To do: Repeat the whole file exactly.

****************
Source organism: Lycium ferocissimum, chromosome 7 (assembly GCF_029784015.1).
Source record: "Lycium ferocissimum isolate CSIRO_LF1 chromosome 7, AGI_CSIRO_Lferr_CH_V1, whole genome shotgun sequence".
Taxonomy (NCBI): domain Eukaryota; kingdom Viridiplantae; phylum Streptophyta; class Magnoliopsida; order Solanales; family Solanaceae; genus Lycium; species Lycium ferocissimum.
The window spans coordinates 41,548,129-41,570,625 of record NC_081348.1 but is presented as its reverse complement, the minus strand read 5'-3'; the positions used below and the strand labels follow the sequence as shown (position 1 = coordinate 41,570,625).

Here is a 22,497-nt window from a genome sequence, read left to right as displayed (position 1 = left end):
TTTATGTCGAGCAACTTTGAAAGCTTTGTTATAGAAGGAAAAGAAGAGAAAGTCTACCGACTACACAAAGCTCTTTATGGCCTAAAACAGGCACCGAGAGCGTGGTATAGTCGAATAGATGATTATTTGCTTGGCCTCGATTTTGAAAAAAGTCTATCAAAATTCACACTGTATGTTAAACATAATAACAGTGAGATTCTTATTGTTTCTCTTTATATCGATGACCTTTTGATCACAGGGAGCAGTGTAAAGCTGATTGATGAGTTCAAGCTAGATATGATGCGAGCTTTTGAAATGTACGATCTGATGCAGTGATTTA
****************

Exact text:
Source organism: Lycium ferocissimum, chromosome 7 (assembly GCF_029784015.1).
Source record: "Lycium ferocissimum isolate CSIRO_LF1 chromosome 7, AGI_CSIRO_Lferr_CH_V1, whole genome shotgun sequence".
Taxonomy (NCBI): domain Eukaryota; kingdom Viridiplantae; phylum Streptophyta; class Magnoliopsida; order Solanales; family Solanaceae; genus Lycium; species Lycium ferocissimum.
The window spans coordinates 41,548,129-41,570,625 of record NC_081348.1 but is presented as its reverse complement, the minus strand read 5'-3'; the positions used below and the strand labels follow the sequence as shown (position 1 = coordinate 41,570,625).

Here is a 22,497-nt window from a genome sequence, read left to right as displayed (position 1 = left end):
TTTATGTCGAGCAACTTTGAAAGCTTTGTTATAGAAGGAAAAGAAGAGAAAGTCTACCGACTACACAAAGCTCTTTATGGCCTAAAACAGGCACCGAGAGCGTGGTATAGTCGAATAGATGATTATTTGCTTGGCCTCGATTTTGAAAAAAGTCTATCAAAATTCACACTGTATGTTAAACATAATAACAGTGAGATTCTTATTGTTTCTCTTTATATCGATGACCTTTTGATCACAGGGAGCAGTGTAAAGCTGATTGATGAGTTCAAGCTAGATATGATGCGAGCTTTTGAAATGTACGATCTGATGCAGTGATTTA